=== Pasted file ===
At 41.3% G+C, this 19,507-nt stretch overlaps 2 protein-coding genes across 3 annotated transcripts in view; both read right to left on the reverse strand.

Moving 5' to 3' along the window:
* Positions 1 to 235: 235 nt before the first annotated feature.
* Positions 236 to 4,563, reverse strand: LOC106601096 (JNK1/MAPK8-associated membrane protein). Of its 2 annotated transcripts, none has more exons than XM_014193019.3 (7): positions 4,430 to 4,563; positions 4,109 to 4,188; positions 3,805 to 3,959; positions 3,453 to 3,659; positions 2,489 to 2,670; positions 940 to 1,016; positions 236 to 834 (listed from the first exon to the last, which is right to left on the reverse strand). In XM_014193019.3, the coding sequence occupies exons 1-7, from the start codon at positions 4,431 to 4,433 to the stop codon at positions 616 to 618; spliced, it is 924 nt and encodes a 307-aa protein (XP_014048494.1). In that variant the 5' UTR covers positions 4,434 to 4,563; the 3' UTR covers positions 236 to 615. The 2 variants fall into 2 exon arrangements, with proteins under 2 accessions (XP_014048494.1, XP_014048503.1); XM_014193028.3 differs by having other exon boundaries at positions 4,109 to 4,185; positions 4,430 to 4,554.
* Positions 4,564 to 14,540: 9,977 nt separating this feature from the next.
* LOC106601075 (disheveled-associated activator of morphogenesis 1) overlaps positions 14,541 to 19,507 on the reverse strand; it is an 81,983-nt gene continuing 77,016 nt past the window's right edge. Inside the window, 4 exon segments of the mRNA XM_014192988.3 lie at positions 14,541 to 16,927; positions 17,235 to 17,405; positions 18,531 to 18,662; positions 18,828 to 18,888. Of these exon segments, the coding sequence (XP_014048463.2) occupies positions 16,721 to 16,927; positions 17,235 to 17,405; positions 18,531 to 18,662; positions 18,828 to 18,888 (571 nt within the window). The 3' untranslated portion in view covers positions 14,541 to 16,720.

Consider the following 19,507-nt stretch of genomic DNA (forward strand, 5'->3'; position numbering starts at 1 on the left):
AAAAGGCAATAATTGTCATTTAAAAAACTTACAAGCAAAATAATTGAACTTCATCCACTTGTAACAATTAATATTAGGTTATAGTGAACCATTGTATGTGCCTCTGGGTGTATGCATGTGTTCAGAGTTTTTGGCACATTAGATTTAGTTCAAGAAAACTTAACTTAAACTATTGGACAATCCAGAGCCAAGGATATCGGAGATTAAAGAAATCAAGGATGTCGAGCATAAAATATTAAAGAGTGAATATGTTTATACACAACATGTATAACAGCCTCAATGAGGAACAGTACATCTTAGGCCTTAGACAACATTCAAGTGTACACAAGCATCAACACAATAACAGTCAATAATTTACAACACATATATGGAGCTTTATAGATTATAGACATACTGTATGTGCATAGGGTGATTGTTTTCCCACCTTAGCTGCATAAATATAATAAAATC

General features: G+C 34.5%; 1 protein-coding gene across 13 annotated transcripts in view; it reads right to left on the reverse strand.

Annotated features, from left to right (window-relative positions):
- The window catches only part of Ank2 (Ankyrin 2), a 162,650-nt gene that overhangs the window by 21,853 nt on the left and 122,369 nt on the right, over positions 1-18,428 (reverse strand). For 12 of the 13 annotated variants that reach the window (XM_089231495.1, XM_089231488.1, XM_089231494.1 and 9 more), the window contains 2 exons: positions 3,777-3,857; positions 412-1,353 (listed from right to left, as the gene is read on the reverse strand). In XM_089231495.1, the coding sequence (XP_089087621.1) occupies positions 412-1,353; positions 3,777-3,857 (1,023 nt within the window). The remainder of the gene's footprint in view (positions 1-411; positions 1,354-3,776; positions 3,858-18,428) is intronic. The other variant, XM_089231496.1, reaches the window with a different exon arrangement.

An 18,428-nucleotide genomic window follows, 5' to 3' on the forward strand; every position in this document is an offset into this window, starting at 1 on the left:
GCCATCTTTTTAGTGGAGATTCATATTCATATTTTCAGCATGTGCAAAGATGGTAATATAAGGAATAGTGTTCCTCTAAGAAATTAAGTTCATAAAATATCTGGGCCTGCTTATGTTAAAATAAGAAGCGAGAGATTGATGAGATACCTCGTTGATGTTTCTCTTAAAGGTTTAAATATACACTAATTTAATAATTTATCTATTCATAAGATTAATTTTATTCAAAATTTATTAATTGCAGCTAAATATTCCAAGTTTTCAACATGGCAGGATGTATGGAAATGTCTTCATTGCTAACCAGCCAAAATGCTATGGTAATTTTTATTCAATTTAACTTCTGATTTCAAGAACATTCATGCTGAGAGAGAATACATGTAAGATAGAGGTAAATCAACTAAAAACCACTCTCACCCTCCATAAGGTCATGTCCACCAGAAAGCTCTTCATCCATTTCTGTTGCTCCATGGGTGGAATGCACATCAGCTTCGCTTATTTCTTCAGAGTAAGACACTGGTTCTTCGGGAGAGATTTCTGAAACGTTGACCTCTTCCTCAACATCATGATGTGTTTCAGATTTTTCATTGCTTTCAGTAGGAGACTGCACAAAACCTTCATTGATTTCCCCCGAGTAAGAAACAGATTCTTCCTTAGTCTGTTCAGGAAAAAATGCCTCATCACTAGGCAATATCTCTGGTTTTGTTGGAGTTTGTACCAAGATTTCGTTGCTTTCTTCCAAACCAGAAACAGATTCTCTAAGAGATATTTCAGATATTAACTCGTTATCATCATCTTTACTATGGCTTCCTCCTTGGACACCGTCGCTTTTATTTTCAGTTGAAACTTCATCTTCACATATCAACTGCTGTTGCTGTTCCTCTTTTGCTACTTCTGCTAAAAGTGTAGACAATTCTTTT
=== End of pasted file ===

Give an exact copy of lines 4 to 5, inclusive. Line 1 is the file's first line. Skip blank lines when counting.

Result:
* Positions 236 to 4,563, reverse strand: LOC106601096 (JNK1/MAPK8-associated membrane protein). Of its 2 annotated transcripts, none has more exons than XM_014193019.3 (7): positions 4,430 to 4,563; positions 4,109 to 4,188; positions 3,805 to 3,959; positions 3,453 to 3,659; positions 2,489 to 2,670; positions 940 to 1,016; positions 236 to 834 (listed from the first exon to the last, which is right to left on the reverse strand). In XM_014193019.3, the coding sequence occupies exons 1-7, from the start codon at positions 4,431 to 4,433 to the stop codon at positions 616 to 618; spliced, it is 924 nt and encodes a 307-aa protein (XP_014048494.1). In that variant the 5' UTR covers positions 4,434 to 4,563; the 3' UTR covers positions 236 to 615. The 2 variants fall into 2 exon arrangements, with proteins under 2 accessions (XP_014048494.1, XP_014048503.1); XM_014193028.3 differs by having other exon boundaries at positions 4,109 to 4,185; positions 4,430 to 4,554.
* Positions 4,564 to 14,540: 9,977 nt separating this feature from the next.